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Patient Comfort and Safety Continues as a Top Priority

Published: October 15, 2020

Proper temperature management, skin and nasal decolonization play important roles in safety and effectiveness in the OR

SWABBING FOR SAFETY Credit: 3M Medical Solutions Division, USAC
SWABBING FOR SAFETY Nasal decolonization is an important aspect of both patient safety and risk management.

Patient safety – as well as offering the highest level of comfort possible for each patient – continues to drive the evolution of what constitutes efficient and effective surgeries in today's environment. Surgical teams are focused on delivering the best care for every patient and every procedure and in every situation.

While the goal has always been for patients to move through surgery safely and begin the road to recovery without complications, the current pandemic era has made clinicians look even more closely at current processes.

Today's focus is on developing additional steps that may help to reduce the risk of complications and, in turn, reduce readmissions as much as possible. Of course, there are already methods in place to reduce the risk of complications by following evidence-based practices, applying consistent protocols, and defining what constitutes a high-risk patient and/or procedure today.

"We are in an environment where we have always worked to reduce risk," says Kim Prinsen, RN, MSN, clinical applications specialist for 3M Medical Solutions. "There are additional protocols we can follow for all patients, like patient temperature management and skin and nasal decolonization, that can further reduce risk." In fact, these protocols clearly play important roles in the pre-op and patient preparation and lead to successful outcomes.

In the area of temperature management, for example, it is highly important to maintain the patients' core temperature before, during and after surgery. Even a minor drop in core body temperature can result in unintended hypothermia. This is a common, yet preventable complication associated with an increased risk of surgical site infection (SSI)1,2, longer length of a potential hospital stay3 as well as other costly, potentially deadly consequences.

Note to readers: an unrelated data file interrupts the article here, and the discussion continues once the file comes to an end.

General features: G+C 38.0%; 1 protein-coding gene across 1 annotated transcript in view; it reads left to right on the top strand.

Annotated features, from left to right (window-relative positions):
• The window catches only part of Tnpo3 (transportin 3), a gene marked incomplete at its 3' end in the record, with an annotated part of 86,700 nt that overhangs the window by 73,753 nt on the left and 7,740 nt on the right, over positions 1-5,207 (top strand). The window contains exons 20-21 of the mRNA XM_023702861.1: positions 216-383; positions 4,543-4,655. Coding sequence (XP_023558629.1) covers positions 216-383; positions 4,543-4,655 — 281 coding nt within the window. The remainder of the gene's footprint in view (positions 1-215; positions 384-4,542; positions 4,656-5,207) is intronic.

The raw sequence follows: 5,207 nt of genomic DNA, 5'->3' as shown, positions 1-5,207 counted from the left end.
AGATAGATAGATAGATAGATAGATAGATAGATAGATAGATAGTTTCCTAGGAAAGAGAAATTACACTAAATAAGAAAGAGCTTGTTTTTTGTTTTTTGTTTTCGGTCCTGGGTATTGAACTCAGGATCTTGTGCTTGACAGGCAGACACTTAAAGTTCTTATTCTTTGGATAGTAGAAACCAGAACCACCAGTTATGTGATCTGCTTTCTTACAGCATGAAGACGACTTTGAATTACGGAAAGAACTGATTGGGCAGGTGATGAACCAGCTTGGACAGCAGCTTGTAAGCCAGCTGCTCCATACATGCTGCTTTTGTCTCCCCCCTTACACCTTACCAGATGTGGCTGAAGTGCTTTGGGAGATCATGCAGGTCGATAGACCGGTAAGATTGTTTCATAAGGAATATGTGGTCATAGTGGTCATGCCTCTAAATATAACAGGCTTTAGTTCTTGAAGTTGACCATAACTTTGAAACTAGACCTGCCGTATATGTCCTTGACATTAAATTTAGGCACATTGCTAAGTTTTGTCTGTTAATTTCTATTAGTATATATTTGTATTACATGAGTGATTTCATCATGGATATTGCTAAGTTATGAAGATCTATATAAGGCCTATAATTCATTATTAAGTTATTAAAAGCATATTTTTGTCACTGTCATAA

Another area of focus is skin and nasal decolonization, which contributes to the overall patient experience. A recent article by Drs. Engelman and Arora ( recommends routine universal decontamination, rather than nasal swabbing and screening urgent and emergent surgical patients for S. aureus to reduce the risk of exposure to healthcare workers posed by this practice. 3M Skin and Nasal Antiseptic is a simple, one-time application that reduces nasal bacteria, including S. aureus by 99.5%, in one hour and maintains this reduction for at least 12 hours. This recommendation to address staff safety as well as patient safety comes in addition to the CDC's recommendations for nasal decolonization, at a minimum, for high risk surgical procedures.


  1. Melling AC, Ali B, Scott EM, Leaper DJ. Effects of preoperative warming on the incidence of wound infection after a clean surgery: a randomized controlled trial. Lancet. 2001;358(9285):876-880
  2. Kurz A, Sessler DI, et al. Perioperative Normothermia to Reduce the Incidence of Surgical-Wound Infection and Shorten Hospitalization. New Engl J Med. 1996;334:1209-1215
  3. Bush H Jr., Hydo J, Fischer E, et al. Hypothermia during elective abdominal aortic aneurysm repair: The high price of avoidable morbidity. J Vasc Surg. 1995;21(3):392-402
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